Utterby Halt railway station

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Utterby Halt
Station site in 2007.
Place Utterby
Area East Lindsey
Original company Great Northern Railway
Post-grouping London and North Eastern Railway
Eastern Region of British Railways
Platforms 2
11 December 1905 Opened
11 September 1961 Closed
December 1980 Closure of line
Disused railway stations in the United Kingdom
Closed railway stations in Britain
170433 at Edinburgh Waverley.JPG UK Railways portal

Utterby Halt was a railway halt on the East Lincolnshire Railway[1] which served the village of Utterby in Lincolnshire between 1905 and 1961. The station, which opened as part of a new motor train service between Grimsby and Louth, is reputed to be haunted by the ghost of a ganger killed on the level crossing in 1953. The line through Utterby remained open for freight until December 1980.


The station was opened on 11 December 1905[2] to coincide with the introduction of a motor train service by the Great Northern Railway.[3] It consisted of two low parallel halt platforms to the south of the level crossing over Pear Tree Lane; lamps were provided on both platforms, but only the down platform had a waiting shelter for passengers: a small wooden hut equipped with a heating stove.[4][5] A crossing keeper's cottage lay to the north of the crossing on the down side[6] which was of standard East Lincolnshire Railway design similar to that seen at Fotherby Halt, Grainsby Halt, Holton Village Halt and Weelsby Road Halt, all of which pre-dated the opening of the respective halts.[7] Passenger services called at the station upon request only.[8] The station closed on 11 September 1961,[9] the same day as Fotherby Halt to the south which had also opened on the same day as part of the rail motor service.[10]

The station is reputed to be haunted by the ghost of John Edward Lancaster, a length ganger, who was hit on the level crossing in dense fog by a Grimsby-Louth freight working in January 1953.[11][12]

Preceding station Heritage Railways  Heritage railways Following station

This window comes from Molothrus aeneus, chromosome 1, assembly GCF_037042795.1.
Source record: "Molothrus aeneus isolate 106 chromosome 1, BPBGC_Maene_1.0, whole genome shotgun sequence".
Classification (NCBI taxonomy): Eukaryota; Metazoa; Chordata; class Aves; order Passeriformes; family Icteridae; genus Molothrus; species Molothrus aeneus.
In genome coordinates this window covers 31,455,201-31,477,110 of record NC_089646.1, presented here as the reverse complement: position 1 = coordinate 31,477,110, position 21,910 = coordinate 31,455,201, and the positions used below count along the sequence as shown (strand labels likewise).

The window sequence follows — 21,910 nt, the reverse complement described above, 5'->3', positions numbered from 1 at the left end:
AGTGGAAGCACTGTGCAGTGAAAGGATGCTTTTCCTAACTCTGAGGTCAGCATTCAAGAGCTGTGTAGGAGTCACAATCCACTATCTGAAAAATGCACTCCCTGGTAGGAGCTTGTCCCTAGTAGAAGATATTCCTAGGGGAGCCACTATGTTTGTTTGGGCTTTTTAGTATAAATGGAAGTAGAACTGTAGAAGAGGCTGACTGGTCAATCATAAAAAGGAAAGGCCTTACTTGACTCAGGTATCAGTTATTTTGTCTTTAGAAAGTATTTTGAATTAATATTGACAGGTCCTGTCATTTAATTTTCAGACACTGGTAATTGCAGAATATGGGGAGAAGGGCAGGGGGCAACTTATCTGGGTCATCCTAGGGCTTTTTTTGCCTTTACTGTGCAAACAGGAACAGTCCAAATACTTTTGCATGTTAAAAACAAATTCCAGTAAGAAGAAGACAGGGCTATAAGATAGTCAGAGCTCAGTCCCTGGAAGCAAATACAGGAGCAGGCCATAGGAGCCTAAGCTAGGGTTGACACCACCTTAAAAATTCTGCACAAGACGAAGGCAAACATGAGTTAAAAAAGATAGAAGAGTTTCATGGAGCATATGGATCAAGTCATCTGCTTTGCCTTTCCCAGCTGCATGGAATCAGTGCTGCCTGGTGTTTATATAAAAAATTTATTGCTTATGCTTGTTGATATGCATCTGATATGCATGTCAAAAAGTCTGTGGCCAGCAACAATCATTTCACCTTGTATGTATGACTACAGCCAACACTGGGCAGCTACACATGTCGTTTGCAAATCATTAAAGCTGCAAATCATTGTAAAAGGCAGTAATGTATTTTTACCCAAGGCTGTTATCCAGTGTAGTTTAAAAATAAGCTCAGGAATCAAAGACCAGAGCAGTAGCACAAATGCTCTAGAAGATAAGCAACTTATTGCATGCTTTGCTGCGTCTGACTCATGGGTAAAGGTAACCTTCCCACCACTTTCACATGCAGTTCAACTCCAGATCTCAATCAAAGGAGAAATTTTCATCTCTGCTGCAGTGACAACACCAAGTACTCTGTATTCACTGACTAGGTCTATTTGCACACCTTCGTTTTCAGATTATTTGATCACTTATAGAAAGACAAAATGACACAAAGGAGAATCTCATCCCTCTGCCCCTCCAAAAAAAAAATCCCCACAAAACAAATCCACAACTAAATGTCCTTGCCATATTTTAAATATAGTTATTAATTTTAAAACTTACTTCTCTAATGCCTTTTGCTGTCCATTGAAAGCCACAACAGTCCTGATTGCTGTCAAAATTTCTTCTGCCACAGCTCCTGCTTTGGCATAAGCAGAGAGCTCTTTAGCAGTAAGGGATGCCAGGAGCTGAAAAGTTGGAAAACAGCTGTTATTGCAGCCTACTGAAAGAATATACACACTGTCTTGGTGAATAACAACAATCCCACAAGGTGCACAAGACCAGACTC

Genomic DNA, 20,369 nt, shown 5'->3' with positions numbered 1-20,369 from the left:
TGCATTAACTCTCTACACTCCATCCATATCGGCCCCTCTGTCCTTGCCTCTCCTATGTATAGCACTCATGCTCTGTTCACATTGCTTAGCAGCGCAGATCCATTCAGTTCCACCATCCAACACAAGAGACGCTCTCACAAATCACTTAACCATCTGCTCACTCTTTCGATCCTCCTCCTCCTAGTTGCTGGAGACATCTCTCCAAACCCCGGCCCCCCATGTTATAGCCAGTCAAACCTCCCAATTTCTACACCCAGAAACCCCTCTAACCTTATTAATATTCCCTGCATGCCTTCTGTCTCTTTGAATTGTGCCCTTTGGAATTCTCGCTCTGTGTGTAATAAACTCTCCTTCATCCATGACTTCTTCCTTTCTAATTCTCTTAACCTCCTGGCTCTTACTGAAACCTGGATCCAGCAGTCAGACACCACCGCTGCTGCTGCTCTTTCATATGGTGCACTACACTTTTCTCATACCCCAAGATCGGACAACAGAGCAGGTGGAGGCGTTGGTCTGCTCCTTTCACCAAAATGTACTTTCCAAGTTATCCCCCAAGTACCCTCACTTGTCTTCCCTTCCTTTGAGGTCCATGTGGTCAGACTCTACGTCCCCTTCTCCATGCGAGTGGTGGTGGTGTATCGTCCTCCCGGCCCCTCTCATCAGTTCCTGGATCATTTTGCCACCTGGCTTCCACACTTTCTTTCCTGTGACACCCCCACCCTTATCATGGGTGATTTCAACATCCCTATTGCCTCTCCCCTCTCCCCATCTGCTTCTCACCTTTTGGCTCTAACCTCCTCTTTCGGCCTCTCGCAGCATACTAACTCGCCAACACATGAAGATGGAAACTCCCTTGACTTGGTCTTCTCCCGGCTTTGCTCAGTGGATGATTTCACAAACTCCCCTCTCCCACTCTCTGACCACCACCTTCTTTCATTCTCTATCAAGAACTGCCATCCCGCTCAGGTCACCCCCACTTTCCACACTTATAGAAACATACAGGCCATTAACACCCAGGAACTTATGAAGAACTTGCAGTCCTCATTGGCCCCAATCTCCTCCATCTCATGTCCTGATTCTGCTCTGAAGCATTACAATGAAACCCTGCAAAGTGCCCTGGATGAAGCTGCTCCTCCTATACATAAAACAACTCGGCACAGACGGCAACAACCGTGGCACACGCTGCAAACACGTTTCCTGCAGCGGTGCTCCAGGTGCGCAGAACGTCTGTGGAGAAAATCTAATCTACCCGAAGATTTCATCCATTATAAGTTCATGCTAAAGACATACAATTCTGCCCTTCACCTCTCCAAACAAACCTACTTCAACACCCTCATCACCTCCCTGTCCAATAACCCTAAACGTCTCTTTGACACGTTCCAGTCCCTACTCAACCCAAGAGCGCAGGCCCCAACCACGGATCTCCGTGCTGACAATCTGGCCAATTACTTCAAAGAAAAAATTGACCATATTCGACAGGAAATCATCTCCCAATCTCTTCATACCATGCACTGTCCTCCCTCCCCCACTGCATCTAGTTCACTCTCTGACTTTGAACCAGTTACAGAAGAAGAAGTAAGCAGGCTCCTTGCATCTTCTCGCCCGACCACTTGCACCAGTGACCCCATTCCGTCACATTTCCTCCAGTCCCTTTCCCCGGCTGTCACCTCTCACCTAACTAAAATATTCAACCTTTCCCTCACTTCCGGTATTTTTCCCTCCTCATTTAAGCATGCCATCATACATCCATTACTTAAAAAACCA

Ludborough   Lincolnshire Wolds Railway
(Future Extension)
  Fotherby Halt
Historical railways
Line and station open
  Great Northern Railway
East Lincolnshire Line
  Fotherby Halt
Line and station closed

Present day[edit]

The halt was demolished by British Rail long before final closure of the line in December 1980 and little remains of it today.[13][14] The crossing keeper's cottage survives in good condition as a private residence.[6] Ludborough's old down distant signal post stands over the trackbed to the south towards Louth.[6]

On 28 September 1991, the Lincolnshire Wolds Railway obtained a Light Railway Order authorising the reinstatement of the East Lincolnshire Railway between Waltham and the former Keddington Road level crossing near Louth, which would include the line through Utterby.[15]


The Lincolnshire Wolds railway is currently extendeing towards Utterby Halt. The extension will be opened as soon as time and money permit. A run round loop operated by a two lever ground frame will eventually be installed here and will form the southern end of the railway for some time.

However it will be some time before the level crossing will be re-instated. It is also very unlikely that a Halt will be built here as in BR days it never justified its own existence. The crossing again like Grainsby halt will probably end up being automatically worked. The old signal post will eventually be removed and restored for future use elsewhere on the railway.

Eventually once the railway reaches Louth, a passing loop might be installed here to allow two train working. This would enable one train to pass another and allow greater scope for train running.


  1. ^ Conolly 2004, p. 22, section G2.
  2. ^ Butt 1995, p. 238.
  3. ^ Ludlam 1991, p. 93.
  4. ^ King & Hewins 1998, fig. 14.
  5. ^ Ludlam 1991, p. 85.
  6. ^ a b c "Disused Stations". Subterranea Britannica. 
  7. ^ King & Hewins 1998, fig. 178.
  8. ^ Ludlam 1991, pp. 111-112.
  9. ^ Clinker 1978, p. 139.
  10. ^ Butt 1991, p. 99.
  11. ^ Smith, Paul (2010-04-09). "It's fright light". Grimsby Telegraph. Retrieved 2010-09-20. [dead link]
  12. ^ Walker, C. (2007). "Utterby Halt". Haunted Places in the UK. Retrieved 2010-09-20. 
  13. ^ Stennett 2007, p. 40.
  14. ^ Ludlam 1991, p. 150.
  15. ^ "The Grimsby and Louth Light Railway Order 1991 (S.I. 1991 No. 2210)". Office of Public Sector Information. 1991-09-28. Retrieved 2010-09-14. 


  • Butt, R. V. J. (1995). The Directory of Railway Stations: details every public and private passenger station, halt, platform and stopping place, past and present (1st ed.). Sparkford: Patrick Stephens Ltd. ISBN 978-1-85260-508-7. OCLC 60251199. 
  • Clinker, C.R. (October 1978). Clinker's Register of Closed Passenger Stations and Goods Depots in England, Scotland and Wales 1830-1977. Bristol: Avon-Anglia Publications & Services. ISBN 0-905466-19-5. 
  • King, P.K.; Hewins, D.R. (1998) [1989]. The Railways around Grimsby, Cleethorpes, Immingham & North-East Lincolnshire. Romiley, Stockport: Foxline Publishing. ISBN 978-1-870119-04-7. 
  • Ludlam, A.J. (1991). The East Lincolnshire Railway (OL82). Headington, Oxford: The Oakwood Press. ISBN 0-85361-416-4. 
  • Philip Conolly, W. (2004) [1958]. British Railways Pre-Grouping Atlas and Gazetteer. Hersham, Surrey: Ian Allan Ltd. ISBN 978-0-7110-0320-0. 
  • Stennett, Alan (2007). Lost Railways of Lincolnshire. Newbury, Berkshire: Countryside Books. ISBN 978-1-84674-040-4. 

Further reading[edit]

  • Herbert, W.B. (1989). Railway Ghosts and Phantoms. David & Charles. Chapter 15. ISBN 978-0-7153-9783-1. 

External links[edit]

Coordinates: 53°26′08″N 0°01′38″W / 53.4355°N 0.0271°W / 53.4355; -0.0271